DETROIT -- Kia Motors America launches an estimated $40 million campaign for its Sedona minivan March 10 on national broadcast and cable TV.
Three 30-second ads show humorous "moments of jeopardy" for children. One spot shows an orangutan at a zoo grabbing a boy as his mom tries to take a snapshot. Another shows a blindfolded girl whacking two other children with a stick as she tries to break a pinata. The tagline "Protect them while you can" appears at the end of the spots, which were created by independent David and Goliath, Los Angeles.
The Irvine, Calif.-based automaker said it will run the spots in alternating month-long flights for the rest of the year. The Sedona is one of three models Kia will focus its ads on in 2003.
Return to humor
The prior sole Sedona spot, depicting a crash test for the government-rated five-star minivan, "was a very serious ad," said Wally Anderson, vice president of marketing. While that spot built awareness for Kia's first minivan in the past year, "it didn't really fit in with" the brand's traditional ad humor, he said.
Nigel Williams, creative director at David and Goliath, said the work differs from mainstream minivan ads, which are more likely to tout cupholders, sliding doors or other features. He wanted the ads to show that minivan drivers carry "everything precious in the world."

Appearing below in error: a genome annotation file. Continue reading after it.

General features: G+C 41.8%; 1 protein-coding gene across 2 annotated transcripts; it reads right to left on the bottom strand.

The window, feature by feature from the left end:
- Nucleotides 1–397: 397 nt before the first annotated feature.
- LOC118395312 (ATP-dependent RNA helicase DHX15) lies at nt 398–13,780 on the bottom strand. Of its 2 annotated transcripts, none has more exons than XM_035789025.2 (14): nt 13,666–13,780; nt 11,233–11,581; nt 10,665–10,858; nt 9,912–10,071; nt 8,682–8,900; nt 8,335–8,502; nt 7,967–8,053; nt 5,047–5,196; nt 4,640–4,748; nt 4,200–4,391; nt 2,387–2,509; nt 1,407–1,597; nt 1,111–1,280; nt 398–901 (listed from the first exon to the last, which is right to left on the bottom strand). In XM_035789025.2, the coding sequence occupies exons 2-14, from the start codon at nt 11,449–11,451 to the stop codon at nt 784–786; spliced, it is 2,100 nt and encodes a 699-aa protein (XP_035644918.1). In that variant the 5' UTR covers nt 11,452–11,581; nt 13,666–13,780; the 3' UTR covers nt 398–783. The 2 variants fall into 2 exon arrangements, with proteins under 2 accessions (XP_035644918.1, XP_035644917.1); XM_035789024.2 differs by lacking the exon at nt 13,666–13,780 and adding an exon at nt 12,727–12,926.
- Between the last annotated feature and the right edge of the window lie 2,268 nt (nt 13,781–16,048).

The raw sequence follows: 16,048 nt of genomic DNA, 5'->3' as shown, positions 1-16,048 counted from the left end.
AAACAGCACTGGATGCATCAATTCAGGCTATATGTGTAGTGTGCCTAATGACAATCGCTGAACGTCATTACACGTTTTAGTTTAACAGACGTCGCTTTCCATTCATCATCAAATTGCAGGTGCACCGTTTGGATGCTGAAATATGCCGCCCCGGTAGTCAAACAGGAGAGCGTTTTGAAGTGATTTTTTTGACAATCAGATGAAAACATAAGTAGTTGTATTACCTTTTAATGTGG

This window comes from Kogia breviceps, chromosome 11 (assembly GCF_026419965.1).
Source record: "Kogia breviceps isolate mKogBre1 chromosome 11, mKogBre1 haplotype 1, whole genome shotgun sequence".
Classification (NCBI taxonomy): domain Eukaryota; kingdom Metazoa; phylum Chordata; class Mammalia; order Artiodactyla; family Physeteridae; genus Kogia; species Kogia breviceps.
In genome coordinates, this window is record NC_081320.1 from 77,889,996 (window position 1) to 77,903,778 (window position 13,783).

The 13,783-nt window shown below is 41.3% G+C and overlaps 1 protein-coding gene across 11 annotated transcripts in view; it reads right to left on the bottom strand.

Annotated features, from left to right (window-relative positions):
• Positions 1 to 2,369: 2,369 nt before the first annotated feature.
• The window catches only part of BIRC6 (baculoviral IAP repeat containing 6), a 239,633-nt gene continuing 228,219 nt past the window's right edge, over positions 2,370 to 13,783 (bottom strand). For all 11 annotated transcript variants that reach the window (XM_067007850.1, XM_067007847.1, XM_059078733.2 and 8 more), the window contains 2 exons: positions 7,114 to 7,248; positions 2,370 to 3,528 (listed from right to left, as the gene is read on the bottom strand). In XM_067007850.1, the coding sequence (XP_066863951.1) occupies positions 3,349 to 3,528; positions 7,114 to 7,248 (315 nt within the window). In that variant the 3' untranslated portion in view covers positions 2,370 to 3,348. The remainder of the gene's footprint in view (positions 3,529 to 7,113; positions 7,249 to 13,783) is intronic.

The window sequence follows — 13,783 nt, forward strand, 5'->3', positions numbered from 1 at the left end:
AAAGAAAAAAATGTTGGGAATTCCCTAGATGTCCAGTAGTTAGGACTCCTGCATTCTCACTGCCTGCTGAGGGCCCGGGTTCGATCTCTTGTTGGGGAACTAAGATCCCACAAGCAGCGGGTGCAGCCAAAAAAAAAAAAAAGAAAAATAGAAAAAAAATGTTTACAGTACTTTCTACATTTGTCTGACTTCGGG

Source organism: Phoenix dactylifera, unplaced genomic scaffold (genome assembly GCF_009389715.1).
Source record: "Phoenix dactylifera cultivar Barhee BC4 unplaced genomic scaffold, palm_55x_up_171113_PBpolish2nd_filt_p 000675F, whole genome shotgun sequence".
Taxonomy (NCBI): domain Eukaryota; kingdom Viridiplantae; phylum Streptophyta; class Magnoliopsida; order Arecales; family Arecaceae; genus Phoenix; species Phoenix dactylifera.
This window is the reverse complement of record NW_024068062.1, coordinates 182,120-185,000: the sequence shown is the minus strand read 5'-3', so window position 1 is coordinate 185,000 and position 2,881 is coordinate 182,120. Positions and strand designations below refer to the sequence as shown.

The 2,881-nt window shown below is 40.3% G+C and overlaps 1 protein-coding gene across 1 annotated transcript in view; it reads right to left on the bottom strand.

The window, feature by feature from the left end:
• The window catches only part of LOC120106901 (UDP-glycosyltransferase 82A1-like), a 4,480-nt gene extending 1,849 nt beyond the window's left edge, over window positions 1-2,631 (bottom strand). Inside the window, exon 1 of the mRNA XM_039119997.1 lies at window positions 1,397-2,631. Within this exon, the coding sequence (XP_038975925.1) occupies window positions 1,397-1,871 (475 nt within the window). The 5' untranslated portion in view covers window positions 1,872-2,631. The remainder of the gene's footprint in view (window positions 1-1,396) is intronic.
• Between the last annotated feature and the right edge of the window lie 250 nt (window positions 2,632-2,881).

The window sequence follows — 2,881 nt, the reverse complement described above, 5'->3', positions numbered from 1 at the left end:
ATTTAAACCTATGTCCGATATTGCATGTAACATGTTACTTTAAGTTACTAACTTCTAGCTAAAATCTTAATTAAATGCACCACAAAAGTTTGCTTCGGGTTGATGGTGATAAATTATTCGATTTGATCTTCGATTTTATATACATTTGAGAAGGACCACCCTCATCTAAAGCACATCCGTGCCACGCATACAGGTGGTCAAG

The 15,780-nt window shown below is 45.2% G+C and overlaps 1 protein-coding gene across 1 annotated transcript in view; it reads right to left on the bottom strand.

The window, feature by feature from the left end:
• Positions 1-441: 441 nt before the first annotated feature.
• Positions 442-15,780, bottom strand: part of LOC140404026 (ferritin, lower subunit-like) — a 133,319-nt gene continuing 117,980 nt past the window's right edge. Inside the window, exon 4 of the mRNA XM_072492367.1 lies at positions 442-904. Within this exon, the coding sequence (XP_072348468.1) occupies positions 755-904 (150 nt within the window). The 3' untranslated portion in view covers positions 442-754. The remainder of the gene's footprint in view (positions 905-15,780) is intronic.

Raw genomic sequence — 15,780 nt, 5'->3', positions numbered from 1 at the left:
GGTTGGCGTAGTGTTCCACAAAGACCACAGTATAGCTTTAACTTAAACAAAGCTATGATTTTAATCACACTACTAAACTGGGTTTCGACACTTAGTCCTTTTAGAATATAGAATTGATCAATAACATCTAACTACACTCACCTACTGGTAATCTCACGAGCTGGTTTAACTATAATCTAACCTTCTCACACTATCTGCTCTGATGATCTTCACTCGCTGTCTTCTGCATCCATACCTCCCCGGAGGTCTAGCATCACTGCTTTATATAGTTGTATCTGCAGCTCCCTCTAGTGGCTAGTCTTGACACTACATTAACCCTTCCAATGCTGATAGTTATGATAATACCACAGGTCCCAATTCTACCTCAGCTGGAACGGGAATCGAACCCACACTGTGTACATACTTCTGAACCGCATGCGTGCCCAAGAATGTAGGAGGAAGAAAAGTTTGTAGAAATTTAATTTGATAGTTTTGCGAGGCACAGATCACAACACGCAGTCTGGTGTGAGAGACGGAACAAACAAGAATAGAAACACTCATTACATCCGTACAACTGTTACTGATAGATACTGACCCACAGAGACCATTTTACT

Competition in the stagnant minivan category is expected to heat up this year with redone or new models, experts said.
Toyota Motor Sales USA will launch an estimated $60 million campaign early next month for its second-generation Sienna minivan. Publicis Groupe's Saatchi & Saatchi Los Angeles, Torrance, will use a "kids rule" theme.
Minivan sales slipped 4 percent in 2002 to some 1.1 million units vs. 2001 and are expected to remain flat this year, said Don Esmond, senior vice president and general manager of Toyota Division. But he predicted sales of the redone Sienna will rise from 81,000 last year with the old model to between 130,000 and 150,000 units this year.
He said marketers of older minivans will be vulnerable, including Chrysler Group.
Chrysler and Ford
Chrysler has been at the top of the segment since launching its first minivans in late 1983. Ford Motor Co. also has new entries due this fall for its Ford and Mercury brands.
Jean Halliday is on the editorial staff of Advertising Age, a sister publication to Automotive News.